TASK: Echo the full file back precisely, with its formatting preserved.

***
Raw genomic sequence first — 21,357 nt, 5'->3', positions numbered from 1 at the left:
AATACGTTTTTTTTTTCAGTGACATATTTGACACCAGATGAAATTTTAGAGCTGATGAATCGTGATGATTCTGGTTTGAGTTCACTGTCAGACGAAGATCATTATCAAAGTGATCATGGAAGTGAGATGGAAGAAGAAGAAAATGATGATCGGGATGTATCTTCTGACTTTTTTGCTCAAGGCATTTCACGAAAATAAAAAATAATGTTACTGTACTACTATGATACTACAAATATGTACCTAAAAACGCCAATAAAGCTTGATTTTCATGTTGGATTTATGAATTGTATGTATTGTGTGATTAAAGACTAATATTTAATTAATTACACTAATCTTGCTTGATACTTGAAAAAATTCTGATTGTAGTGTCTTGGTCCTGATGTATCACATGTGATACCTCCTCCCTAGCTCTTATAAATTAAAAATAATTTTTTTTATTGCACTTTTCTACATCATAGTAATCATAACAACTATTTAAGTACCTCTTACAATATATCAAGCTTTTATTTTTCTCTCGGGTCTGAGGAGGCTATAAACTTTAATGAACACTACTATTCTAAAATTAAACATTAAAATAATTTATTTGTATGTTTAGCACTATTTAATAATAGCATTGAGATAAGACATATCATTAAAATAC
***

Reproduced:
Raw genomic sequence first — 21,357 nt, 5'->3', positions numbered from 1 at the left:
AATACGTTTTTTTTTTCAGTGACATATTTGACACCAGATGAAATTTTAGAGCTGATGAATCGTGATGATTCTGGTTTGAGTTCACTGTCAGACGAAGATCATTATCAAAGTGATCATGGAAGTGAGATGGAAGAAGAAGAAAATGATGATCGGGATGTATCTTCTGACTTTTTTGCTCAAGGCATTTCACGAAAATAAAAAATAATGTTACTGTACTACTATGATACTACAAATATGTACCTAAAAACGCCAATAAAGCTTGATTTTCATGTTGGATTTATGAATTGTATGTATTGTGTGATTAAAGACTAATATTTAATTAATTACACTAATCTTGCTTGATACTTGAAAAAATTCTGATTGTAGTGTCTTGGTCCTGATGTATCACATGTGATACCTCCTCCCTAGCTCTTATAAATTAAAAATAATTTTTTTTATTGCACTTTTCTACATCATAGTAATCATAACAACTATTTAAGTACCTCTTACAATATATCAAGCTTTTATTTTTCTCTCGGGTCTGAGGAGGCTATAAACTTTAATGAACACTACTATTCTAAAATTAAACATTAAAATAATTTATTTGTATGTTTAGCACTATTTAATAATAGCATTGAGATAAGACATATCATTAAAATAC